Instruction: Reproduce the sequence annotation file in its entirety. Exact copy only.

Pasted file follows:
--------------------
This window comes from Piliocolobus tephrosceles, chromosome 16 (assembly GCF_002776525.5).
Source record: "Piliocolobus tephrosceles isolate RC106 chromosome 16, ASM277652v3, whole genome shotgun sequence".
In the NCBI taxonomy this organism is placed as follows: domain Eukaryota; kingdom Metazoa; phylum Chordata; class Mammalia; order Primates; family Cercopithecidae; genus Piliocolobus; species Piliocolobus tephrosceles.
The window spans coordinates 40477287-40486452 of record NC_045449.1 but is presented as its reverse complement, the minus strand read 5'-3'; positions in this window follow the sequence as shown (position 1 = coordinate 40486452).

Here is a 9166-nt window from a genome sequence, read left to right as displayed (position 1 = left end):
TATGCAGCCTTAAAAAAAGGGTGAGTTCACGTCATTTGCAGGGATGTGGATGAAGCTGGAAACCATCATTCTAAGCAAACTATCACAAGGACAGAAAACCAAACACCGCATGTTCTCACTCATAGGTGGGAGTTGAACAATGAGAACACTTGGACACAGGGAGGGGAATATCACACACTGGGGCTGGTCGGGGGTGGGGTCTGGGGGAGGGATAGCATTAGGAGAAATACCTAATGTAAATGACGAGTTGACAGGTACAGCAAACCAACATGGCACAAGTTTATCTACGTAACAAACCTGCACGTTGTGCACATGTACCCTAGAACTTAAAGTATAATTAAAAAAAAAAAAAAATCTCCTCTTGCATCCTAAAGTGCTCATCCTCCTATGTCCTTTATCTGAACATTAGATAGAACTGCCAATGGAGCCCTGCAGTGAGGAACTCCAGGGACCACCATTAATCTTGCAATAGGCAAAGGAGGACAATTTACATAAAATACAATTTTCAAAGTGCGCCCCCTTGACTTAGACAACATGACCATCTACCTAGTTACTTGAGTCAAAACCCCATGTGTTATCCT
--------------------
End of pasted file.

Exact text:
This window comes from Piliocolobus tephrosceles, chromosome 16 (assembly GCF_002776525.5).
Source record: "Piliocolobus tephrosceles isolate RC106 chromosome 16, ASM277652v3, whole genome shotgun sequence".
In the NCBI taxonomy this organism is placed as follows: domain Eukaryota; kingdom Metazoa; phylum Chordata; class Mammalia; order Primates; family Cercopithecidae; genus Piliocolobus; species Piliocolobus tephrosceles.
The window spans coordinates 40477287-40486452 of record NC_045449.1 but is presented as its reverse complement, the minus strand read 5'-3'; positions in this window follow the sequence as shown (position 1 = coordinate 40486452).

Here is a 9166-nt window from a genome sequence, read left to right as displayed (position 1 = left end):
TATGCAGCCTTAAAAAAAGGGTGAGTTCACGTCATTTGCAGGGATGTGGATGAAGCTGGAAACCATCATTCTAAGCAAACTATCACAAGGACAGAAAACCAAACACCGCATGTTCTCACTCATAGGTGGGAGTTGAACAATGAGAACACTTGGACACAGGGAGGGGAATATCACACACTGGGGCTGGTCGGGGGTGGGGTCTGGGGGAGGGATAGCATTAGGAGAAATACCTAATGTAAATGACGAGTTGACAGGTACAGCAAACCAACATGGCACAAGTTTATCTACGTAACAAACCTGCACGTTGTGCACATGTACCCTAGAACTTAAAGTATAATTAAAAAAAAAAAAAAATCTCCTCTTGCATCCTAAAGTGCTCATCCTCCTATGTCCTTTATCTGAACATTAGATAGAACTGCCAATGGAGCCCTGCAGTGAGGAACTCCAGGGACCACCATTAATCTTGCAATAGGCAAAGGAGGACAATTTACATAAAATACAATTTTCAAAGTGCGCCCCCTTGACTTAGACAACATGACCATCTACCTAGTTACTTGAGTCAAAACCCCATGTGTTATCCT